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Rack and Pinion System Cuts Servo Requirements for Gantry in Half

POSTED 11/03/2016

Rack and Pinion System Cuts Servo Requirements for Gantry in HalfWhen a manufacturer of large aircraft fuselage panels needed to build larger versions, SYN-APS Corp., Ontario, Calif., recommended a five-axis gantry-style machine that would move around a vertically mounted and stationary part. This configuration was opposite of the manufacturer’s arrangement. SYN-APS, a provider of machine tool services for a range of conventional and CNC equipment, used a motion control system from Nexen Group Inc., Vadnais Heights, Minn., to facilitate the long length of required travel along the machine’s common X-axis.

The final concept featured two separate gantry-style machines on the 280 ft long X-axis servicing five stationary fixtures. Standard rack and pinion systems did not offer sufficient positional accuracy for this axis due to the clearance required between the pinion and the rack. This clearance must be included to prevent contact of the two components, which could interfere with the system’s accuracy. While it can be kept to a minimum (0.001 in. to 0.002 in.) over short travel lengths, the clearance required to maintain high accuracy over great lengths makes the system difficult and expensive to manufacture and install.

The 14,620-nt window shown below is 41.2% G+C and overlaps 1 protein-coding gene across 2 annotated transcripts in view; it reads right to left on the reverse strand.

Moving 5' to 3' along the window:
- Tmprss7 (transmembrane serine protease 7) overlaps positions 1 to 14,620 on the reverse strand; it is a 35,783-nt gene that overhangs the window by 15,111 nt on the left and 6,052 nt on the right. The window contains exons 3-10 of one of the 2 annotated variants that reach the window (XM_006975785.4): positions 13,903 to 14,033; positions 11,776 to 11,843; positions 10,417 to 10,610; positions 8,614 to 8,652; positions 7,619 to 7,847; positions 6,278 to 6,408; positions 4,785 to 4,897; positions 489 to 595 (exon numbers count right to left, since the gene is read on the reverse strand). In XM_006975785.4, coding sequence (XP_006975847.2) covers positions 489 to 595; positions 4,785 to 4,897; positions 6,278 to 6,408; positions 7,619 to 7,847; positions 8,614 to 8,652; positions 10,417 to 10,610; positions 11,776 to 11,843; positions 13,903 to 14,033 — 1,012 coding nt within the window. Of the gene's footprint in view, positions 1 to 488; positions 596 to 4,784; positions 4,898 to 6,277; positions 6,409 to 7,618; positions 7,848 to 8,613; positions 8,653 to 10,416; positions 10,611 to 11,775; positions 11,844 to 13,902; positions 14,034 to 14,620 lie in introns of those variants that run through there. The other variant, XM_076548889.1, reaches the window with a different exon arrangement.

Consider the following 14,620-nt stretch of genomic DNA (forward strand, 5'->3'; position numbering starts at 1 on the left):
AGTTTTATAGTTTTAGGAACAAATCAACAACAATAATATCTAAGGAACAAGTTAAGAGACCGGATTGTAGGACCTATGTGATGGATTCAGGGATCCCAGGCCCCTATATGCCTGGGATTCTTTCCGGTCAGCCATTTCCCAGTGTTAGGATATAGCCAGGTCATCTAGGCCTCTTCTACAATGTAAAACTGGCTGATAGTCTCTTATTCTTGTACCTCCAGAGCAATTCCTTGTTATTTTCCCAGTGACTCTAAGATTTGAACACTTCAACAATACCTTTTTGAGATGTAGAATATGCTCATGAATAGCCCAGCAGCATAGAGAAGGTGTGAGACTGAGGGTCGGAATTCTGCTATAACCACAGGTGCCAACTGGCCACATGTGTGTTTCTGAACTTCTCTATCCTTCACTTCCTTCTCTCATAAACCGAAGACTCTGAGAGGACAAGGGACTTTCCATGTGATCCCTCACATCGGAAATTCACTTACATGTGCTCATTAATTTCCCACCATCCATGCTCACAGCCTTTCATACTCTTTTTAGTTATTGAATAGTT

In the RPS system, the pinion consists of bearing supported rollers In the RPS system, the pinion consists of bearing supported rollers that engage a unique tooth profile.Other solutions, such as the use of two pinions preloaded to eliminate backlash, or the use of an additional servo drive to control backlash, added complexity and cost to the machine. Instead, SYN-APS chose the Roller Pinion System (RPS) from Nexen. The RPS system has a unique roller pinion/rack combination. The pinion consists of bearing-supported rollers that engage a unique tooth profile. Two or more rollers connect with the rack teeth in opposition at all times, eliminating backlash. The RPS rollers approach the tooth face in a tangent path and then smoothly roll down the tooth face, reducing noise levels associated with other linear motion systems, such as tooth slap or ball return noise. The low-friction design delivers more than 99% efficiency in converting rotary to linear motion, greatly reducing wear and providing longer service life at high speeds up to 11 m/sec (36.1 ft/sec). Since the machine’s design required the use of master and slave drives on each axis, this arrangement resulted in some unexpected cost savings. Each of the master and slave drives required only one servomotor and drive. Reducing the required number of servo systems by half yielded considerable cost savings in design time, part manufacturing and installation. The system also eliminated the need for additional encoders.